With greater success comes greater responsibility and the minute The Crown season 4 hit Netflix, the big-money drama faced renewed scrutiny for its increasingly shaky relationship with the truth.
The fourth season follows two central plotlines: the tumultuous relationship between Prince Charles and Princess Diana, and the reign of the United Kingdom’s first female Prime Minister, Margaret Thatcher, and her time in office.
While The Crown famously employs an army of researchers and Royal biographers, the fourth season has come under fire for upping the drama at the expense of the facts.
In an interview with The Times, the show’s creator, Peter Morgan, admitted that “sometimes you have to forsake accuracy, but you must never forsake the truth.”
We’ve sifted through some of the key moments from The Crown season 4 to separate the fairytale from the factual.
Did The Queen dislike Margaret Thatcher?
Answer: Fact and Fiction
Britain’s two most powerful ladies are shown clashing on several issues, from the collapse of British manufacturing industries to the massive unemployment that followed.
It’s commonly accepted that Margaret and Her Majesty were far from friends. A 1986 report in The Sunday Times claimed: “Queen dismayed by ‘uncaring’ Thatcher.”
But their most significant fallout comes during episode eight, 4:81 when the pair butt heads over the Prime Minister’s refusal to impose sanctions on apartheid South Africa. In the episode, The Queen is shown to be shocked by Thatcher’s position that she considers cancelling their weekly meeting.
While there’s no proof that The Queen planned to abandon her weekly audience with the Prime Minister, her frustrations were real.
As shown in The Crown, The Queen’s press secretary, Michael Shea, leaks a memo to the press which shone a light on the Queen’s frustrations.
“There is a wide view too that the Queen is in a rage with Mrs Thatcher over her handling of the sanctions question,” read the memo.
Did Bob Hawke call the Queen a pig?
The Australian episode of The Crown (officially titled ‘Terra Nullis‘ but in reality should’ve been called ‘Charles & Diana Do Down Under’) begins with incoming Prime Minister Bob Hawke (played by Richard Roxburgh) appearing on the ABC program Four Corners.
Hawke is doing a whole riff on why Australia should be a republic, and he ends with this pearler: “No unelected non-Australian, who lives on the other side of the world, and for all good intentions, is a different breed. You wouldn’t put a pig in charge of a herd of prime beef cut even if it did look good in a twin set and pearls.”
Referring to The Queen as a pig is pretty red hot, it’s also a pretty big lie.
The closest Hawke came to saying thing remotely controversial during the real Four Corners interview was admitting “I don’t think we’ll be talking about Kings in Australia forevermore. I believe we’d be better off as a republic.”
Four Corners have also come out and denied the pig comment, posting the real clip as proof of the former PM’s words.
Did Charles really say ‘whatever in love means‘ during an interview following his engagement to Diana?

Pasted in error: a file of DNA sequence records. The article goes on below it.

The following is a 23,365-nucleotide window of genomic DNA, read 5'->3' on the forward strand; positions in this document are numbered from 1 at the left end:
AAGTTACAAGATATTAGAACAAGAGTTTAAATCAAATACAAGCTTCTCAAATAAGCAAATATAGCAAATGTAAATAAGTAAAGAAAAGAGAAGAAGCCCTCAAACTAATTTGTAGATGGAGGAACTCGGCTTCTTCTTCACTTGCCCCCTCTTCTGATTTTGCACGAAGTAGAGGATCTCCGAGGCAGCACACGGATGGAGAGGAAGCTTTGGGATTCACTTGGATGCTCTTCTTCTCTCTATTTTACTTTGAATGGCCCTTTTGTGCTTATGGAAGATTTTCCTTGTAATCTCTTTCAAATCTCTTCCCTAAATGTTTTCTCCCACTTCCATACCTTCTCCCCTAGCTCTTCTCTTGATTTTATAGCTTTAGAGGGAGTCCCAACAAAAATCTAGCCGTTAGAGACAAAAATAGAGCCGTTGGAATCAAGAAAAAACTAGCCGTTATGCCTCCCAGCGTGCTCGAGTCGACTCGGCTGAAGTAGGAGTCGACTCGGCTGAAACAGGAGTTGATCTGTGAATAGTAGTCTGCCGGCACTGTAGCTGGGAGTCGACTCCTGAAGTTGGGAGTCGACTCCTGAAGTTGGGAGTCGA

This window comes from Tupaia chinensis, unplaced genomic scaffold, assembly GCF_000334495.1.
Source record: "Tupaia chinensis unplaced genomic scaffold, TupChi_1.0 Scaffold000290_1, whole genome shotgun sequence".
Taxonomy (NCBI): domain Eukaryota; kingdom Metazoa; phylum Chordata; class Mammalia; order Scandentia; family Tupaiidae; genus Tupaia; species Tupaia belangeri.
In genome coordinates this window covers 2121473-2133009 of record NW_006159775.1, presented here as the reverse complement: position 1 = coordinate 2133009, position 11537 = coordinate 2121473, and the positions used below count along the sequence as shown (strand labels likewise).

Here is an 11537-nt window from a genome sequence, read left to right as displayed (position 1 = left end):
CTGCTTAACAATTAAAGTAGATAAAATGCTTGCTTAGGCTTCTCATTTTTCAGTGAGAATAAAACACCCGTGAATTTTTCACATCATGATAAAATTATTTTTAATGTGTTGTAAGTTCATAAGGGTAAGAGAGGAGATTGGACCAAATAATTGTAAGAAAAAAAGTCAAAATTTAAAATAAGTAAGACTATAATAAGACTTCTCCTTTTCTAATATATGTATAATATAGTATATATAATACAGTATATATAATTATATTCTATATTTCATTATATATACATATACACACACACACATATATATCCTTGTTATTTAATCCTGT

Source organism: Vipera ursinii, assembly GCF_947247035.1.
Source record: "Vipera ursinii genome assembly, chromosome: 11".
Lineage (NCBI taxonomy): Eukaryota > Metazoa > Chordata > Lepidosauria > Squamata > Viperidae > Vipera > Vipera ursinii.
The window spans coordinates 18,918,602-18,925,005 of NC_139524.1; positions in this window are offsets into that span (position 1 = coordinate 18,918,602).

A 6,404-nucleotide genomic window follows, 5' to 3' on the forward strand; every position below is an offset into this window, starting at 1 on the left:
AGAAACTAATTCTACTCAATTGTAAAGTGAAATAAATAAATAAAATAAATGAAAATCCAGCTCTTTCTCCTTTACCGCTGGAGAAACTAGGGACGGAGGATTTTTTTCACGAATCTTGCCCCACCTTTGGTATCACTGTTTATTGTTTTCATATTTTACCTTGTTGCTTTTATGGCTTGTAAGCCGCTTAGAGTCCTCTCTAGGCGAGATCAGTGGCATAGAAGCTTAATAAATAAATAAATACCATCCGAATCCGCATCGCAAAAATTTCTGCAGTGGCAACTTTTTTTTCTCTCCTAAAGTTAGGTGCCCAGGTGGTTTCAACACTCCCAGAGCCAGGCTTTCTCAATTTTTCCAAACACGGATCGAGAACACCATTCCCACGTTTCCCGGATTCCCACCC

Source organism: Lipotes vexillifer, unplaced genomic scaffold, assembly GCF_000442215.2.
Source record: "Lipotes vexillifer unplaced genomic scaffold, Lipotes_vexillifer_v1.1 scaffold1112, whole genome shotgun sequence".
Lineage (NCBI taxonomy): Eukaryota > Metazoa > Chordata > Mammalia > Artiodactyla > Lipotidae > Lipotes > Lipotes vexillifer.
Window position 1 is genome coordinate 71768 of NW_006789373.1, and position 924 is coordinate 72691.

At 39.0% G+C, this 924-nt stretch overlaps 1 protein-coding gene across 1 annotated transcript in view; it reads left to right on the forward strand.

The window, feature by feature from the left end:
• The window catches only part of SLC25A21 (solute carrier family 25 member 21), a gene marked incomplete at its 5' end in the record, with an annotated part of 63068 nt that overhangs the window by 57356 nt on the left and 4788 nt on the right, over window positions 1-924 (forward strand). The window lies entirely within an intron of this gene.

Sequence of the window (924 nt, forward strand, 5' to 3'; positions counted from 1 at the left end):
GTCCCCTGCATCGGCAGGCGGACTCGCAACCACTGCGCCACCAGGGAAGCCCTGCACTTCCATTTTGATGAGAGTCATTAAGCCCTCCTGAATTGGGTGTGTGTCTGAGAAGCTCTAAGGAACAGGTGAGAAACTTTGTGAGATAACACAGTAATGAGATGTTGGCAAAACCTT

Episode four, ‘Favourites’, centres around the historical engagement between Princes Charles and Diana on February 24, 1981. Shortly after their engagement, the pair sat down with the BBC for a now-infamous interview.
In the program, we’re shown a nervous Diana hiding behind Charles while fielding questions on their relationship. At one point, a reporter comments “You both look very much in love,” to which Diana replies “Oh yes. Absolutely.” Charles then awkwardly adds, “whatever in love means.”
It turns out this burn is brutally realistic (check the clip below), and in later years Diana would admit the words stung her deeply. In the documentary, Diana: In Her Own Words, the princess admits, “That threw me completely, I thought ‘what a strange answer’. It absolutely traumatised me.”
Did Diana rearrange the Royal tour of Australia at the last minute so she could visit Prince William?
One of the more dramatic moments of ‘Terra Nullius’ comes during a mile-high confrontation between Charles and Diana. Charles appears frustrated that Diana decided to bring baby William on the six-week trip. Things go from bad to worse when Diana learns plans have changed, and they’ll be separated from William for two weeks.
Cue a Princess of Wales meltdown that ends with her rescheduling the entire tour so that Charles and Diana can visit William.
In reality, the tour schedule was never rearranged, and Diana was more than aware of her responsibilities as Princess of Wales in relation to her parenting.
“I was ready to leave William. I accepted that as part of my duty, albeit it wasn’t going to be easy,” Diana told her biographer, Andrew Morton.
“We didn’t see very much of him [William], but at least we were under the same sky, so to speak”.
Did Buckingham Palace intruder Michael Fagan have a ten-minute chat with the Queen?
The daring break-in gets a whole episode in season four, but perhaps it’s time to revoke Peter Morgan’s artistic license as he takes some serious liberties with this slice of history.
On July 9, 1982, disenfranchised Londoner Michael Fagan scaled Buckingham Palace’s 14-foot-high perimeter wall and broke into the Queen’s bedroom.
Fagan disturbs the Queen and ends up sitting on the edge of her bed, engaging in a ten-minute conversation. The Crown paints the exchange as a meeting between the common man and the monarch.
In reality, the Queen shit the bed (not literally) upon seeing Fagan. According to a 2012 interview with Fagan, the Queen did a runner the second she laid eyes on her intruder.
“She went past me and ran out of the room, her little bare feet running across the floor,” recalled Fagan.
Now you’ve fact-check The Crown season 4, read up on everything you should expect from The Crown season 5.